BitLocker is an encryption tool for Windows users that helps protect data from unauthorized people. It requires Windows Pro, Enterprise, or Education, but is not available for the Home edition. If you have turned on BitLocker from the Control Panel, you should save a copy of the recovery key to your Microsoft Account (or somewhere else secure). If you do not have a way to access this recovery key and cannot authorize another way, you will be forced to format your computer.
John is getting a message asking for his BitLocker key. He's never turned it on. Leo says that BitLocker is a Windows encryption app, and it uses certificates to unlock and lock it. It sounds like John may have turned it on during setup without realizing it. If he didn't make a backup copy of the certificate, and he loses it, he may be in trouble. But it does offer to save the certificate to a Microsoft account, so look there to see if the cert is there.
Gary wants a program to encrypt his individual files. He's using EaseUS File encrypter, but his iDrive backup won't back them up. Leo says a number of programs will Encrypt before he backs them up. So it sounds like EaseUS may use a backup that doesn't give iDrive permissions to backup. That's likely where the hangup is. Leo recommends using VeraCrypt.
Scott's wife is a TV news anchor who recorded her broadcasts on DVR. How can they back those up? Leo says it depends on the DVR, and sadly it isn't a matter of taking the hard drive out and connecting it to your PC. Every DVR manufacturer has put encryption on the hard drive because of copyright. TIVO has something called TIVO to Go, which makes it easier. But a more proprietary DVR like AT&T UVerse may be near impossible save for one option: the analog hole. You can put a computer with a video capture card between the TV and the DVR using the analog component cables.
Bill works from home. Lately, he's been running into interference on his wifi network. Leo says that's probably just congested as just about everything now in your home connects to the internet, especially security. And when you multiply it by all the houses in your neighborhood, and that WiFi band is dealing with rush hour. How to keep them all secure? Leo says the best you can do is keep all your devices updated. But change the name of your router and make sure it's using encryption.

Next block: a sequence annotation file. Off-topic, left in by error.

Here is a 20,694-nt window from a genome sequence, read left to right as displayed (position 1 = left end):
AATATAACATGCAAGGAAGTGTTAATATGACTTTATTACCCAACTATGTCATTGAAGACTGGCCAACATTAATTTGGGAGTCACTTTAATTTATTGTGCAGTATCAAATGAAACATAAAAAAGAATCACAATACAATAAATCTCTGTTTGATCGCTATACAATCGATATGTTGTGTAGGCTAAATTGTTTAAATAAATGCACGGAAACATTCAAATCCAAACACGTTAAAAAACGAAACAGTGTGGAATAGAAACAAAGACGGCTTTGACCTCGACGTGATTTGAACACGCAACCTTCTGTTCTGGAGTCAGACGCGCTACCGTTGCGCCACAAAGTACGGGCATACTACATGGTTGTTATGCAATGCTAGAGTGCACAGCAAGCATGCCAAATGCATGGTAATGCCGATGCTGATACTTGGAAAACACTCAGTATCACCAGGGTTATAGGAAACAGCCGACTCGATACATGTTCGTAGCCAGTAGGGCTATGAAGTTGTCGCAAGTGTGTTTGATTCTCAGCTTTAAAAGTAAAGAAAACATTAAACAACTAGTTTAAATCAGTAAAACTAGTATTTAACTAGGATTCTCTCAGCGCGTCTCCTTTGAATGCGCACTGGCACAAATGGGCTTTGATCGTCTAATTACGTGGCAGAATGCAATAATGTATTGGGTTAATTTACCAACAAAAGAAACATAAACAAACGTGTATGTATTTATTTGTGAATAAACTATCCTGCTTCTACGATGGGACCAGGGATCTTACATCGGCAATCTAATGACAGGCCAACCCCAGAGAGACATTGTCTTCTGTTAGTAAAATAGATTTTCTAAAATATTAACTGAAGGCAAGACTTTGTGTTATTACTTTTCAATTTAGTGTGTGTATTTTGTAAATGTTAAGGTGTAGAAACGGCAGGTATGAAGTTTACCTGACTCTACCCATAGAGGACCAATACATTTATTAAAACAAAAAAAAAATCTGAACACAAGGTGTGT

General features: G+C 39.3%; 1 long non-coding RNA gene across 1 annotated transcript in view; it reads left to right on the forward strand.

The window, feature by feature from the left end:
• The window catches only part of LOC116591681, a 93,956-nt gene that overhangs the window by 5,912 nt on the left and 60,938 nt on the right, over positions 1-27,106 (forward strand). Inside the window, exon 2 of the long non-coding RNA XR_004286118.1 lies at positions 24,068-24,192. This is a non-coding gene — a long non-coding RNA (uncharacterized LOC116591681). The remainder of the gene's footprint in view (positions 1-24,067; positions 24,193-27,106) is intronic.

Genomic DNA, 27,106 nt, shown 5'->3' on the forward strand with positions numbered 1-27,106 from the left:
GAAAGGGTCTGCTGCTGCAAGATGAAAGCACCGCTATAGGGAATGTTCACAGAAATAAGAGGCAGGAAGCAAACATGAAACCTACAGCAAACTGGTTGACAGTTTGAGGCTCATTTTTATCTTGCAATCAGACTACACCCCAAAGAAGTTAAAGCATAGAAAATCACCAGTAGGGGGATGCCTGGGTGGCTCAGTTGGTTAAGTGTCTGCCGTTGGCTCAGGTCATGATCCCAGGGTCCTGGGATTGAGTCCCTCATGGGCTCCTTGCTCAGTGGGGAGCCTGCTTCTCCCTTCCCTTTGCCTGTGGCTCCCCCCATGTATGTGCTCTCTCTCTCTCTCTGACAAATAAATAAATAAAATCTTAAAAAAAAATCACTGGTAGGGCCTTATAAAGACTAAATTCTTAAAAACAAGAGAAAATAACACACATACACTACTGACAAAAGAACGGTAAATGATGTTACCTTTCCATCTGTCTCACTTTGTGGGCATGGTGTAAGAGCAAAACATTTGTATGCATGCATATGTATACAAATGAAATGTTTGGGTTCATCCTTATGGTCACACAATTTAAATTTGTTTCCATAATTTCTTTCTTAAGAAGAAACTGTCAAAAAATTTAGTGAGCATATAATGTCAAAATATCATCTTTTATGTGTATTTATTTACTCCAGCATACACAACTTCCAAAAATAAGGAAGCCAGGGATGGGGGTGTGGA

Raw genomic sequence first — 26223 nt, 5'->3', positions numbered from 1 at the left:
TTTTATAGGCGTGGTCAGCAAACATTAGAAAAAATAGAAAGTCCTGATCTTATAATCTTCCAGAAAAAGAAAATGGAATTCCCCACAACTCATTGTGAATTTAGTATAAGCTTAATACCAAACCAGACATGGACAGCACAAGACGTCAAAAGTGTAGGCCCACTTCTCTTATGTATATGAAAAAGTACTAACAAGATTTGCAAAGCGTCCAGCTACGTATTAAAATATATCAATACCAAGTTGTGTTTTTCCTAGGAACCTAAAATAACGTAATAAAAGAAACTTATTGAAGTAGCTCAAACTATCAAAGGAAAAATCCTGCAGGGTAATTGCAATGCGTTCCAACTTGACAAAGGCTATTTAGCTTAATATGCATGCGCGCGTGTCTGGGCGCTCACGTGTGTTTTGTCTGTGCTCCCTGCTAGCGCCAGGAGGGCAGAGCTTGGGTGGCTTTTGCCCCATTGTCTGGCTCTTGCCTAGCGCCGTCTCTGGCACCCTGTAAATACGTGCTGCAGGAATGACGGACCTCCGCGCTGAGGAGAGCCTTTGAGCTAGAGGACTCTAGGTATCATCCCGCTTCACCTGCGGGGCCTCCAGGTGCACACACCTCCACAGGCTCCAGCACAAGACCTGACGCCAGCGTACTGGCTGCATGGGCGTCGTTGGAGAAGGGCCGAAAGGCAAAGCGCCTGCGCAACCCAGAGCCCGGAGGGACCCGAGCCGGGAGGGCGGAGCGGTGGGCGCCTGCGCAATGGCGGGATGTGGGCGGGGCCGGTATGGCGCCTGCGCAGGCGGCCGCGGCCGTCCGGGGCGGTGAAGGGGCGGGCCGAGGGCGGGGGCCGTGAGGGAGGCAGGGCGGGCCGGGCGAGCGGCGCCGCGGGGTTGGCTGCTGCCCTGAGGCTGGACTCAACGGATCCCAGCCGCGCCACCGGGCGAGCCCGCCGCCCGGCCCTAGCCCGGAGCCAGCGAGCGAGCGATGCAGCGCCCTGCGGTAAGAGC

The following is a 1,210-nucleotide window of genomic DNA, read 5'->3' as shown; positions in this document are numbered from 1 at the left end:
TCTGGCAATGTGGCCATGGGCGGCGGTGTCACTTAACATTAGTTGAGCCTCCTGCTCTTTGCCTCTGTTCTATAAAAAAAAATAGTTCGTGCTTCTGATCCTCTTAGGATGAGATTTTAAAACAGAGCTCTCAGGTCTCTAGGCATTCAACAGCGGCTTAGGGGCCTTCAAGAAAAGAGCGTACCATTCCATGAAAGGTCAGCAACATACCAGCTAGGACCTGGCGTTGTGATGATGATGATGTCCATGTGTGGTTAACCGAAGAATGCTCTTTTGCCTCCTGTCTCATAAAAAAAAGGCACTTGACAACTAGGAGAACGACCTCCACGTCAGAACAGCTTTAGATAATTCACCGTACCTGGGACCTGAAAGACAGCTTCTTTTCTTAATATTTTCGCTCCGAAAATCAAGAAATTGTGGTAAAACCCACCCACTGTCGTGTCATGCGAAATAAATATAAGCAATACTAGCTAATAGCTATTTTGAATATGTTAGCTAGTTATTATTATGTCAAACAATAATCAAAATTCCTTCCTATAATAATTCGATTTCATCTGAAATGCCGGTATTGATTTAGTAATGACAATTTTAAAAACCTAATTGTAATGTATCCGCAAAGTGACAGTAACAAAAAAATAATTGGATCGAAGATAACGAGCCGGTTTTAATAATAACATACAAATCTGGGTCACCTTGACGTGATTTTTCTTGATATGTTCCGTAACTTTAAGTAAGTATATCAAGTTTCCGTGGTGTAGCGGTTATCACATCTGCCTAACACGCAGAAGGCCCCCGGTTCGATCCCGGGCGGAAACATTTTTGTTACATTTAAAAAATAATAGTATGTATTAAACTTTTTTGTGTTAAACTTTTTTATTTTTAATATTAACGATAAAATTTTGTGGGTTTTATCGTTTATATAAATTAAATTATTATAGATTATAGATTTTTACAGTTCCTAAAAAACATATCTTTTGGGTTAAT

John is vision-impaired and uses Linux in order to go online. He uses ORCA, a graphical user interface in order to go online. He also uses a screen reader called "Speak up." But what can he use to encrypt his data? Leo recommends BitWarden (TWiT sponsor), though he isn't sure how the accessibility is.
Jeff is getting a warning about his WPA2 WiFi encryption. Should he move to a new router? Leo says that WPA2 was cracked, but he'd really have to have someone targeting him to really worry about it. WPA3 is the new standard and routers are starting to include it, but Leo doesn't think there's anything to worry about. He could check the router's firmware update to see if they offer it now. How about separating the SSID for the 2.4Ghz and 5.0Ghz bands? Leo says he can do that, but won't really have to.
First of all, get a password manager such as Lastpass (TWiT sponsor), 1Password, or Apple's Keychain. Any password manager is better than no password manager. Secondly, it might be a good idea to create a backup (like your important computer files) of those strong passwords in case something goes wrong with accessing your vault of account information. Maybe make a USB key of passwords and store it in a super safe and secretive location at home just for worst-case scenarios regarding your master password.
Troy has been working with his church to stream services every week. What they need is a live stream audio solution that they can lock down and protect. A password that grants people access to the stream when invited. Leo says that in reality, there's no solution that can be used that can't be cracked. One good solution would be to require listeners to visit a portal or website first. But even that can be bypassed with a link. Byta can encrypt a stream. You could try them.
Mario works at a government agency that has stiff security. He uses LastPass (a sponsor of the TWiT network) on his devices and wants to know if the government can see his data or his passwords? Leo says it's possible. They may have key loggers or screen readers that can see your activity and certainly monitor your online activity. He wouldn't be surprised if they have custom certificates that allow them to snoop, even if you're using encrypted security. But LastPass probably keeps Mario's activity safe.